In other words, for Oliver, writing poetry wasn’t about her or how her work would be received; it was about finding a way to move beyond her own consciousness and connect with what she called “the world’s otherness.” And so the story of Oliver and her critics offers a useful lesson for anyone who’s ever faced their share of snobbery: The best way to deal with people who try to bring you down is to worry less about yourself in the first place.

As Ruth Franklin observed in a 2017 New Yorker article, part of the literary establishment’s objection to Oliver lay in her choice of topics: “Because she writes about old-fashioned subjects—nature, beauty, and, worst of all, God—she has not been taken seriously by most poetry critics.” Then there was the double-edged sword of Oliver’s popular appeal; the same accessibility that landed her an interview in O Magazine made her appear lowbrow in other people’s eyes. Rebecca Onion’s lovely tribute to Oliver in Slate notes that while Onion enjoyed Oliver’s poems as a young woman, she drew away as she became aware of the poet’s unsophisticated fan base: “I felt too clever for Mary Oliver, who was after all a little bit too adaptable for the purposes of online self-help inspo culture. I didn’t like the way yoga teachers would read a bit of Mary Oliver (or Rumi; not enough Whitman) at the beginning of class.”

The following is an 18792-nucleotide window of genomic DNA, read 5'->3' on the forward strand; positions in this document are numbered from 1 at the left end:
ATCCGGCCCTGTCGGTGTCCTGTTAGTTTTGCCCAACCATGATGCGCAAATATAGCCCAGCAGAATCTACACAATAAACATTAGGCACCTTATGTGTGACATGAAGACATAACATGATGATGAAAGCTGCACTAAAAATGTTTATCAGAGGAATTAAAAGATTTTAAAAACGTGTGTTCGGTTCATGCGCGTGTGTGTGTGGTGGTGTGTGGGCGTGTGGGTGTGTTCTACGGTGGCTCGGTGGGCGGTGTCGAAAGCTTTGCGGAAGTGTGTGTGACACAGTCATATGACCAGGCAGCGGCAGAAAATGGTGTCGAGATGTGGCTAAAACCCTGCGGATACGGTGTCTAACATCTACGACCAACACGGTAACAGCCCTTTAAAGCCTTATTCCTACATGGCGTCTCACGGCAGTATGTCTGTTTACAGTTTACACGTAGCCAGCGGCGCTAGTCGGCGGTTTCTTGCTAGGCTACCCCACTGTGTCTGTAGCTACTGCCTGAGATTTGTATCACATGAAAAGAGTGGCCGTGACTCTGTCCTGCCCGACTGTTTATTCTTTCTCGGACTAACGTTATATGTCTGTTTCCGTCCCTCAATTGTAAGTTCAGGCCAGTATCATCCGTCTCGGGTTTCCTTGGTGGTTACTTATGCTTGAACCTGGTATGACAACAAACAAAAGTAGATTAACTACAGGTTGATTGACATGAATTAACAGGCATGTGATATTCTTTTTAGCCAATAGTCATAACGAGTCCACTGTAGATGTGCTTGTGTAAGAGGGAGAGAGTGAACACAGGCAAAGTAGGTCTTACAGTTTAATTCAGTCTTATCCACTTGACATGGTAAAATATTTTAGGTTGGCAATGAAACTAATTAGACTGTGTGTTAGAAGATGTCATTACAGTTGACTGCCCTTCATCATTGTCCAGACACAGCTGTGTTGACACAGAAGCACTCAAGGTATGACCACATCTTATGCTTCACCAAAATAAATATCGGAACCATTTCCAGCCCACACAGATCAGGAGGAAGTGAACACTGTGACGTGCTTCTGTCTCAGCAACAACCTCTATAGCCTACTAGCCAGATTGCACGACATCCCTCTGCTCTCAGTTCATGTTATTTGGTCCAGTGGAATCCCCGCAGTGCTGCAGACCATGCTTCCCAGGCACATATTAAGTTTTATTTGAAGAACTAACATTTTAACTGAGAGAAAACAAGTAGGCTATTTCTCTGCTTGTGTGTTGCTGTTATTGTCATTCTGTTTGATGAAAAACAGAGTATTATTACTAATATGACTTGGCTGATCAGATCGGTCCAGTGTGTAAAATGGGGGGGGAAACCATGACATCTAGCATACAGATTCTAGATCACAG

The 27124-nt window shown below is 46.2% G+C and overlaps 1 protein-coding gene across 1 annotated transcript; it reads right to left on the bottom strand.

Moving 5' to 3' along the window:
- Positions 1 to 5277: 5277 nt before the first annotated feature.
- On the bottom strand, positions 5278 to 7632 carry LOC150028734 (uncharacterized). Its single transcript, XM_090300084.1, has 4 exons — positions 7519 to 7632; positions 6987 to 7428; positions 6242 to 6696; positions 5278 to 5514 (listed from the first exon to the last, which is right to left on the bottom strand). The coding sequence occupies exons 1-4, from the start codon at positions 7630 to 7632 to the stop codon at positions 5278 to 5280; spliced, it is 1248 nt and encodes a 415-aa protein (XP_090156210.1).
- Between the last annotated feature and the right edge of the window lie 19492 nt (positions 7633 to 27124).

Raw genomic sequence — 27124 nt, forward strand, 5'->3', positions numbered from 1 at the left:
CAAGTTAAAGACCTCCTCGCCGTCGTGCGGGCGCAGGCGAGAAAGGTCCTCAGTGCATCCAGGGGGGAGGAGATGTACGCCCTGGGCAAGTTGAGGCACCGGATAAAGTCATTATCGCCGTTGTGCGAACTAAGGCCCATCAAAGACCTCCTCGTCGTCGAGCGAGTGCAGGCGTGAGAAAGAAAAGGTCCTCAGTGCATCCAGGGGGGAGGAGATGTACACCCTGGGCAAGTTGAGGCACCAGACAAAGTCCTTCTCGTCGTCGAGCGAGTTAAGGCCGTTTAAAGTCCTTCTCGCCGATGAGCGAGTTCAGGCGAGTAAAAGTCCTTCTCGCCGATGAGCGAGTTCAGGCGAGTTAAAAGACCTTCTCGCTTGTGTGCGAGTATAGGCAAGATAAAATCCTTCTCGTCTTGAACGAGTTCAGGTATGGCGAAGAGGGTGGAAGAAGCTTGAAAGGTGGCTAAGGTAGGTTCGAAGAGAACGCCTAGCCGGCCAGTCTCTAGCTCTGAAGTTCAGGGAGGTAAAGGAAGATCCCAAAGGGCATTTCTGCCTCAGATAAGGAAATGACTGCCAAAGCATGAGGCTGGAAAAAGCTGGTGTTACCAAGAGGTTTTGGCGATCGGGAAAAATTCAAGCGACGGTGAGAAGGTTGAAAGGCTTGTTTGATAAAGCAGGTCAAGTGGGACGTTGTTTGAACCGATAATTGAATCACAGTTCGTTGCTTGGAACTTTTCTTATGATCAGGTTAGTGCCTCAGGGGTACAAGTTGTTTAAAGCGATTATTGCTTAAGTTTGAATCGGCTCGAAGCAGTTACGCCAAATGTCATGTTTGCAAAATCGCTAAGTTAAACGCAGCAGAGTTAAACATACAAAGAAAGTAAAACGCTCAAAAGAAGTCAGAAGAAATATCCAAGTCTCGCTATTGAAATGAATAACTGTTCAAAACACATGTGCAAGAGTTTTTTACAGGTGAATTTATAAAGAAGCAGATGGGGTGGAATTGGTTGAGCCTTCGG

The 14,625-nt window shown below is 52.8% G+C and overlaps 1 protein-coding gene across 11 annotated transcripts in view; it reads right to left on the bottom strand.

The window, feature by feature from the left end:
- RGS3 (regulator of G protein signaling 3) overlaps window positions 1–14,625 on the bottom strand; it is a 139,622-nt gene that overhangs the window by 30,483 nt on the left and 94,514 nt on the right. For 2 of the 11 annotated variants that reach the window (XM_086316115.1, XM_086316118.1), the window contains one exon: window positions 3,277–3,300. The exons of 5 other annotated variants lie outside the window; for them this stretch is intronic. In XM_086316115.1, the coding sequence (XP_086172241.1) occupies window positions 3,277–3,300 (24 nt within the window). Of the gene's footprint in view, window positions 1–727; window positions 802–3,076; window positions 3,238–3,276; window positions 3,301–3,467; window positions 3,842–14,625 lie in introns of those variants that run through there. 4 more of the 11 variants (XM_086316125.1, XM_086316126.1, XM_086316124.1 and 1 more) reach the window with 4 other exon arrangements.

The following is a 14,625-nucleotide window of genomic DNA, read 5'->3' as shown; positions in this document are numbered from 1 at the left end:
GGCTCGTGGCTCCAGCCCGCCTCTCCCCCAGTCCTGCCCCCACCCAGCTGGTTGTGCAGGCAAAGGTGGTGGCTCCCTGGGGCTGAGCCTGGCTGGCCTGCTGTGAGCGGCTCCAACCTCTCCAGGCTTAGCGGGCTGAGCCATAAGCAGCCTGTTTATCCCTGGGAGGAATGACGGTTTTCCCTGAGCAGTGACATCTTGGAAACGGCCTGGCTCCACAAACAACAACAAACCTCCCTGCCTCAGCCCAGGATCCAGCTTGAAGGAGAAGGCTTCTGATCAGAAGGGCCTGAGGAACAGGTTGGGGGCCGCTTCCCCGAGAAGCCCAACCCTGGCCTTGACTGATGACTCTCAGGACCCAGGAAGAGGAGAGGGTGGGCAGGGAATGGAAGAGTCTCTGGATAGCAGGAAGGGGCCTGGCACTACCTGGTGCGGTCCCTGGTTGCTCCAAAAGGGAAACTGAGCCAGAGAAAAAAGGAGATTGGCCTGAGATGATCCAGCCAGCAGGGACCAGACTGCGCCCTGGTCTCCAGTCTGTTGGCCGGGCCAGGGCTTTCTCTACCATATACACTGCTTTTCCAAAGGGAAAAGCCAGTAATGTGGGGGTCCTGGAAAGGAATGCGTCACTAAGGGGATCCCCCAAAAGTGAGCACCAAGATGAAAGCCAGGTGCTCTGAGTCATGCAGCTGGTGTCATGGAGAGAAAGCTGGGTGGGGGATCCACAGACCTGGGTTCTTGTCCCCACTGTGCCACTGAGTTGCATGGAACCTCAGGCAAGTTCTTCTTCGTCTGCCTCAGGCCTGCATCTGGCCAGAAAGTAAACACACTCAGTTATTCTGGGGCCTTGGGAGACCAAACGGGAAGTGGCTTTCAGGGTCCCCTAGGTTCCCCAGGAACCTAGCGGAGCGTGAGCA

Of course, work that’s accessible isn’t necessarily anti-intellectual; conversely, just because a lot of people enjoy a given poem or painting doesn’t make it good. But for women artists in particular, popular success is frequently correlated with critical nose-wrinkling. Writer Rachel Syme expanded on the gendered nature of criticisms against Oliver on Twitter, noting “there was a sense among critics that mary oliver was a throw-pillow poet and it always deeply unnerved me … there’s a sneering sexism to that assessment, this idea that engaging with the world as a site of beauty and grace is a light pursuit, this idea that you cannot be serious and love and embrace the world, that you cannot be serious and think about birds and trees.”